A fast shutter speed is essential when capturing an active toddler. If it’s too slow, their movement will result in blurry photos. I always aim to shoot at least 1/320 when I’m shooting Hazel, as she’s very busy! As I had an abundance of lovely diffused light for this session, I was able to shoot with a very fast shutter speed of 1/640.
Blurry backgrounds is another way you can isolate your subject, and we do that with aperture. The wider your aperture (smaller f stop), the blurrier your background. But don’t make the mistake of shooting too wide… when toddlers are moving it’s very easy to end up with soft focus on their face. When I photograph Hazel I use an aperture of f/4 so that her face is nice and sharp.
If you’re new to manual mode, f/4 is a sweet spot that will give you good focus on your toddler’s face, and a blurry background.
I always change my perspective and move around my subject. Don’t shoot everything from your own standing height. I shot from above to showcase the activity, and got down low to shoot her at her eye level. Get in close and capture details, and step back to take wide shots for context. Including lots of negative space is a great way to highlight your toddler’s size relative to the world they live in.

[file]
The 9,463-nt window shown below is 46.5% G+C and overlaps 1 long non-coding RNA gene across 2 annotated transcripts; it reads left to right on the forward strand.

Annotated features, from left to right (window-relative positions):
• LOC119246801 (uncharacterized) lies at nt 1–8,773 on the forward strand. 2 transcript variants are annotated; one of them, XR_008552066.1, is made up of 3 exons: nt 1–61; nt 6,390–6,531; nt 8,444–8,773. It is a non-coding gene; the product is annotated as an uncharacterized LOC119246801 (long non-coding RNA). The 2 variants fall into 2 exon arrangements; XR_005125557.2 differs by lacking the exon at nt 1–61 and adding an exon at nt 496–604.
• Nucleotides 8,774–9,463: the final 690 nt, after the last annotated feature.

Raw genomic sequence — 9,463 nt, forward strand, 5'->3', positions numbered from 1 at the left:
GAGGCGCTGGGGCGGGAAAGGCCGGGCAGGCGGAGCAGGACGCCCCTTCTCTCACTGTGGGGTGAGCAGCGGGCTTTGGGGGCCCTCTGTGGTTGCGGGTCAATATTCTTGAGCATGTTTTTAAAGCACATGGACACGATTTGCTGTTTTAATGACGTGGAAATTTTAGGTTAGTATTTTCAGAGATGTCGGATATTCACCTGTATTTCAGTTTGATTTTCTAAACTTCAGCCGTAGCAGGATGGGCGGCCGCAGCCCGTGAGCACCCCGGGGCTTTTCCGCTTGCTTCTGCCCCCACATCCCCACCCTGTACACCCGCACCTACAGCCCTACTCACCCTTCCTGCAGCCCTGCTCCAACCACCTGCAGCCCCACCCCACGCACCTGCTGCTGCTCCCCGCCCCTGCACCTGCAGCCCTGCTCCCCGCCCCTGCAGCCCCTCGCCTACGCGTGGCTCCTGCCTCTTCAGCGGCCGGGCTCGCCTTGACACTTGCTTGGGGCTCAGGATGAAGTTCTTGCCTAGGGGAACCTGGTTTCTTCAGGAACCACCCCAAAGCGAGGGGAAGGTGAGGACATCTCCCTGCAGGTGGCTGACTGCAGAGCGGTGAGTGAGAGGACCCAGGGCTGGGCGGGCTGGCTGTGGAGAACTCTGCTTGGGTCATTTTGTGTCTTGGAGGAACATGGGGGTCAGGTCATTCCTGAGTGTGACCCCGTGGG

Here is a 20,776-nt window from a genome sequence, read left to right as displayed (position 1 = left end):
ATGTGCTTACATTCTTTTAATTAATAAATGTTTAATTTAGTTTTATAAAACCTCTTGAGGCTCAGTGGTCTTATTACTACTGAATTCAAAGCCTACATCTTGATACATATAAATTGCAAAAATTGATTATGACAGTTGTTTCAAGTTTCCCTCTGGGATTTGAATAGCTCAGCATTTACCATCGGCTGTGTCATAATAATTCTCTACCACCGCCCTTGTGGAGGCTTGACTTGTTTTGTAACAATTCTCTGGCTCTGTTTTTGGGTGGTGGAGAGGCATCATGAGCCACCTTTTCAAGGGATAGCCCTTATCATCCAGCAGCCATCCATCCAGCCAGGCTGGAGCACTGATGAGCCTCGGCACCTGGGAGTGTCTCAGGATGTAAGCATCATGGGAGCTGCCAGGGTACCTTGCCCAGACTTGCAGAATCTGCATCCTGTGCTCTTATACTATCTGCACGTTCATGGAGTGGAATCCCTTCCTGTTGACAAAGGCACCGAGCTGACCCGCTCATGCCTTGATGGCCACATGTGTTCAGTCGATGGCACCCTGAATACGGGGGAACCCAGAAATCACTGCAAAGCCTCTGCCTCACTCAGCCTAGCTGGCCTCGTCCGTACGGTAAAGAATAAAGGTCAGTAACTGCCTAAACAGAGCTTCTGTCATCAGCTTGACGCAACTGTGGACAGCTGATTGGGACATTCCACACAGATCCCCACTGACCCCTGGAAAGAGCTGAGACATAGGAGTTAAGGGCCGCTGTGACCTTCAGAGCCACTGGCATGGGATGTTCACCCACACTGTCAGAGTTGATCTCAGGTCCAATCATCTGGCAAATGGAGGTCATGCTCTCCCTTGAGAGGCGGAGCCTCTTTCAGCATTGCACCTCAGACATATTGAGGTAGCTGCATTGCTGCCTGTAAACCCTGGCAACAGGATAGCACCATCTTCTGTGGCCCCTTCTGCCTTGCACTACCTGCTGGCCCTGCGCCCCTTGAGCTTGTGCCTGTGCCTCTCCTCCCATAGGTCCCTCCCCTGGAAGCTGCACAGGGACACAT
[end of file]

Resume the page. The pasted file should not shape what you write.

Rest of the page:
Ask questions that encourage them to point or show you things. This is also a more effective way to get them to look at your camera, rather than constantly interrupting their play by asking them to look at the camera, which can be counter productive.
Once Hazel became bored of the gardening activity, she wandered away to play in the yard with the dog. Rather than trying to bring her back to the activity, I just went with it and followed her around. It gave me a lot more variety of shots, and Hazel was still having fun!